Designing curriculum and instruction is like farming – it is cyclic. As in farming you plan, sow, nurture, harvest and use the evolved understanding and tools to start the next cycle of plan, sow….It is critical to let the land fallow between end of Cycle 1 and beginning of Cycle 2. Toxic and quick-grow tricks are to be strictly avoided for a healthy, organic crop. So in curriculum design, you plan the outcomes/vision, design the framework and align content; then you hand-hold educators who will transact it and then wean them away as you watch them – with extreme delight – take ownership and students achieve the desired outcomes. The learnings from Cycle 1 and evolved needs/expectations then feed into the design for Cycle 2.
At the end of the crop cycle, a farmer observes the harvest with delight and celebrates his perseverance and patience. At the end of a curriculum cycle, a curriculum designer observes how once-resistant educators become leading advocates and improvisors. The consummation of learning during this cycle leaves both the educator and the curriculum transformed, invariably for the better.
This seemingly smooth loop of planning, teaching and assessment is full of surprises and needs strategic suturing from time to time. Systemic dysfunction also needs to be factored in.
For the curriculum designer, just like the farmer, the end of the cycle signals the time for review and redesign – to renew and to improve.
During 2012 and 2013, we designed, trained, implemented, supervised and evaluated a leveled program of spoken English for a US-based charitable organization. This registered charity operates learning centers throughout the underserved pockets of Delhi developing among underprivileged youth proficiency in spoken English. There were about 18 centers when we started in 2012, now there are close to 100 such centers.
Our first curriculum cycle bore fruition in February 2014, when our first cohort graduated from the program. By the end of Cycle 1, we had:
- a few teachers who became trainers, curriculum designers and program supervisors.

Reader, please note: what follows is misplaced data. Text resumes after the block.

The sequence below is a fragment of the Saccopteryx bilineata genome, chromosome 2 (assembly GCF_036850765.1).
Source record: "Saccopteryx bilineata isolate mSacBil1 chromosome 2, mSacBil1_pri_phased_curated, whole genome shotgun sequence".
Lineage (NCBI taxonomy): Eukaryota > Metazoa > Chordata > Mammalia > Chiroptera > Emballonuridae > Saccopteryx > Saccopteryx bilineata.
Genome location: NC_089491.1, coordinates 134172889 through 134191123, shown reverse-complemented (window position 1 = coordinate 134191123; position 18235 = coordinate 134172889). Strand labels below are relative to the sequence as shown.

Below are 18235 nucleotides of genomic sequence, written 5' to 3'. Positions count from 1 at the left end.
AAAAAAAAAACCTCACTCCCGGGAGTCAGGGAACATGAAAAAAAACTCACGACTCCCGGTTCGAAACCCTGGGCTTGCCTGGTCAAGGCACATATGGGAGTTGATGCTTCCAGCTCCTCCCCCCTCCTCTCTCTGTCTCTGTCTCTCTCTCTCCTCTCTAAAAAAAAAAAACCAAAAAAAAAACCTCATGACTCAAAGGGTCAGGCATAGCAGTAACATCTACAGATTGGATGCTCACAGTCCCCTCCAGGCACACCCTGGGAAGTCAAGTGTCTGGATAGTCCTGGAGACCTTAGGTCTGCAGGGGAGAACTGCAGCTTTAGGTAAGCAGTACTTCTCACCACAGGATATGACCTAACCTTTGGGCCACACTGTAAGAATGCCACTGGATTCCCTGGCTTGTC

- graduating students craving for extended learning beyond the current program offering.
- a few students who have been hired to work as teachers in our fast-expanding set-up. They continue to learn at one center and teach at another.
As the program grew, so have our expectations. So after the fleeting moment of celebration, we decided to up the ante for everyone by adding ambitious learning outcomes to our program. While the primary aim continues to be developing proficiency in spoken English, we felt that the program be upgraded such that the students also become critical and independent thinkers, who are active contributors to the society imbued with a strong sense of community. A tall order for any learning program, indeed, particularly for one that is perceived to be a non-formal learning paradigm.
As if designing a program to help our students achieve this was not challenging enough, I decided to involve teachers/trainers in the exercise of curriculum redesign. They bring valuable experience about program articulation and implementation and participation in this exercise would help them steepen their learning curve. I was working primarily on professional intuition. Reaffirmation came in the form of the Annual ASCD conference – the Mecca of professional development – a gathering of 9000 educators from 100 countries and 250 exhibitors of educational products/services. So the organization very generously sent me off to Los Angeles, USA. As expected, there were significant learnings from educational experts and practitioners working in similar domains with similar profiles. Conversations with these wonderful learned people reaffirmed my beliefs and design for the learning of our students.
The revamped curriculum is a motley of brain-teasers, scaffolding of cognitive processes, metacognition and project-based learning around issues of self and community as students graduate from novice to experts in spoken English.
As we prepare the seeds and tools of the program, I visualize the crop of expectations that we wish to harvest with an eye on its implication for hiring, training and resource procurement.